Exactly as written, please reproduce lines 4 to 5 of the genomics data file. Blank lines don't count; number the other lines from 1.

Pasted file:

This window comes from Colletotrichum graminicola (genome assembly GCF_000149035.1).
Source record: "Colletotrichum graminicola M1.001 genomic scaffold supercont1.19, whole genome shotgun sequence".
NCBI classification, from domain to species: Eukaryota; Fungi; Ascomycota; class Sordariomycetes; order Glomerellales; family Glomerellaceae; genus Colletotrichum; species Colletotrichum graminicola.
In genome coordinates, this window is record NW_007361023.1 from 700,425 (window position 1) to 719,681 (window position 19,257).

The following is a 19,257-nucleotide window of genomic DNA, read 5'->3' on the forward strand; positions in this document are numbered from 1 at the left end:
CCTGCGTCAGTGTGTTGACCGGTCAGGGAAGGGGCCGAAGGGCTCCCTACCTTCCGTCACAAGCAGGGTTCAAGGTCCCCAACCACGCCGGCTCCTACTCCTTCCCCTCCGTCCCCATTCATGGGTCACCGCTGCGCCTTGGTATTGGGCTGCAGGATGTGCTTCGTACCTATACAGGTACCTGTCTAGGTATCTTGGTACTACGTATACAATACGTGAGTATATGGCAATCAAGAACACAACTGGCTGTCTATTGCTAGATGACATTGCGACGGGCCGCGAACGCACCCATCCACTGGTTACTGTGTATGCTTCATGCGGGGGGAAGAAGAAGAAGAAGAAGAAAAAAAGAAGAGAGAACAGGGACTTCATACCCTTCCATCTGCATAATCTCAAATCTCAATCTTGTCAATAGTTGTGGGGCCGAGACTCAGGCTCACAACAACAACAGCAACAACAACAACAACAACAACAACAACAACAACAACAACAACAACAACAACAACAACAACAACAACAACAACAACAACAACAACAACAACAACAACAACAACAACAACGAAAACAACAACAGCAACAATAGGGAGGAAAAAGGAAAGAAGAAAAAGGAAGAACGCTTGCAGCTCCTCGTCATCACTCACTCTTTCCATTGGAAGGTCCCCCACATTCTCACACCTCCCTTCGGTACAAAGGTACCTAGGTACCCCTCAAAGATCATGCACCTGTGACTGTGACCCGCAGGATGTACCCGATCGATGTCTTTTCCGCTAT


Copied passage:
In genome coordinates, this window is record NW_007361023.1 from 700,425 (window position 1) to 719,681 (window position 19,257).

The following is a 19,257-nucleotide window of genomic DNA, read 5'->3' on the forward strand; positions in this document are numbered from 1 at the left end: